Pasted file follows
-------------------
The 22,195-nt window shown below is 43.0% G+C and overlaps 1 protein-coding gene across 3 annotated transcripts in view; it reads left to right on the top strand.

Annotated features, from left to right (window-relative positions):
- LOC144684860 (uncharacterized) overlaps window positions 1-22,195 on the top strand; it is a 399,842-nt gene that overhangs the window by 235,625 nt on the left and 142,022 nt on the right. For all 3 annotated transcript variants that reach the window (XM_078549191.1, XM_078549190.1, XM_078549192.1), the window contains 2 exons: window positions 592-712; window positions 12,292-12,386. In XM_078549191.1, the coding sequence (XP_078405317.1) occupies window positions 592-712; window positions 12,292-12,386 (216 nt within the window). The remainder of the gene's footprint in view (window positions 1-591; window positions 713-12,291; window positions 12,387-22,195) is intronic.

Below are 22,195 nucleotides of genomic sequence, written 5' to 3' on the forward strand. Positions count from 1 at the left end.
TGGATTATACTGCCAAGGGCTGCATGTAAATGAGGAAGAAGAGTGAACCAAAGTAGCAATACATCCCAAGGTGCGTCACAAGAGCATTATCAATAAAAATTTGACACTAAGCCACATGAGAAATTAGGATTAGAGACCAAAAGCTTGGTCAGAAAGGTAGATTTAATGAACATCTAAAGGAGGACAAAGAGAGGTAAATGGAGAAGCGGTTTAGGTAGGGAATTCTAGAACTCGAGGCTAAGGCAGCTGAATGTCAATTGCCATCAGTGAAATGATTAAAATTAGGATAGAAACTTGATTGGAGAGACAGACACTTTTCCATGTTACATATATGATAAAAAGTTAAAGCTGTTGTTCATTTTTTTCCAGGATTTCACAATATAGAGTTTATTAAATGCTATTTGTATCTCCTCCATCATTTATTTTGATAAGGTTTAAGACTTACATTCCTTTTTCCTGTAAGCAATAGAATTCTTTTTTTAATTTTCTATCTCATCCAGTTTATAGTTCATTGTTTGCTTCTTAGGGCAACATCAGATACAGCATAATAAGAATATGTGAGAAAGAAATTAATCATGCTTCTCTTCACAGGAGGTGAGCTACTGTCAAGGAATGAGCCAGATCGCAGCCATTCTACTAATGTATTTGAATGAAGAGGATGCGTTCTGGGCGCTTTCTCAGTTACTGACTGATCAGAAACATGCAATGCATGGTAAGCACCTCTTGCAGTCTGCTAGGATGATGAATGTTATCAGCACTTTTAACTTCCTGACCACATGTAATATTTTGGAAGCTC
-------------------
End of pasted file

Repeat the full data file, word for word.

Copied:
The 22,195-nt window shown below is 43.0% G+C and overlaps 1 protein-coding gene across 3 annotated transcripts in view; it reads left to right on the top strand.

Annotated features, from left to right (window-relative positions):
- LOC144684860 (uncharacterized) overlaps window positions 1-22,195 on the top strand; it is a 399,842-nt gene that overhangs the window by 235,625 nt on the left and 142,022 nt on the right. For all 3 annotated transcript variants that reach the window (XM_078549191.1, XM_078549190.1, XM_078549192.1), the window contains 2 exons: window positions 592-712; window positions 12,292-12,386. In XM_078549191.1, the coding sequence (XP_078405317.1) occupies window positions 592-712; window positions 12,292-12,386 (216 nt within the window). The remainder of the gene's footprint in view (window positions 1-591; window positions 713-12,291; window positions 12,387-22,195) is intronic.

Below are 22,195 nucleotides of genomic sequence, written 5' to 3' on the forward strand. Positions count from 1 at the left end.
TGGATTATACTGCCAAGGGCTGCATGTAAATGAGGAAGAAGAGTGAACCAAAGTAGCAATACATCCCAAGGTGCGTCACAAGAGCATTATCAATAAAAATTTGACACTAAGCCACATGAGAAATTAGGATTAGAGACCAAAAGCTTGGTCAGAAAGGTAGATTTAATGAACATCTAAAGGAGGACAAAGAGAGGTAAATGGAGAAGCGGTTTAGGTAGGGAATTCTAGAACTCGAGGCTAAGGCAGCTGAATGTCAATTGCCATCAGTGAAATGATTAAAATTAGGATAGAAACTTGATTGGAGAGACAGACACTTTTCCATGTTACATATATGATAAAAAGTTAAAGCTGTTGTTCATTTTTTTCCAGGATTTCACAATATAGAGTTTATTAAATGCTATTTGTATCTCCTCCATCATTTATTTTGATAAGGTTTAAGACTTACATTCCTTTTTCCTGTAAGCAATAGAATTCTTTTTTTAATTTTCTATCTCATCCAGTTTATAGTTCATTGTTTGCTTCTTAGGGCAACATCAGATACAGCATAATAAGAATATGTGAGAAAGAAATTAATCATGCTTCTCTTCACAGGAGGTGAGCTACTGTCAAGGAATGAGCCAGATCGCAGCCATTCTACTAATGTATTTGAATGAAGAGGATGCGTTCTGGGCGCTTTCTCAGTTACTGACTGATCAGAAACATGCAATGCATGGTAAGCACCTCTTGCAGTCTGCTAGGATGATGAATGTTATCAGCACTTTTAACTTCCTGACCACATGTAATATTTTGGAAGCTC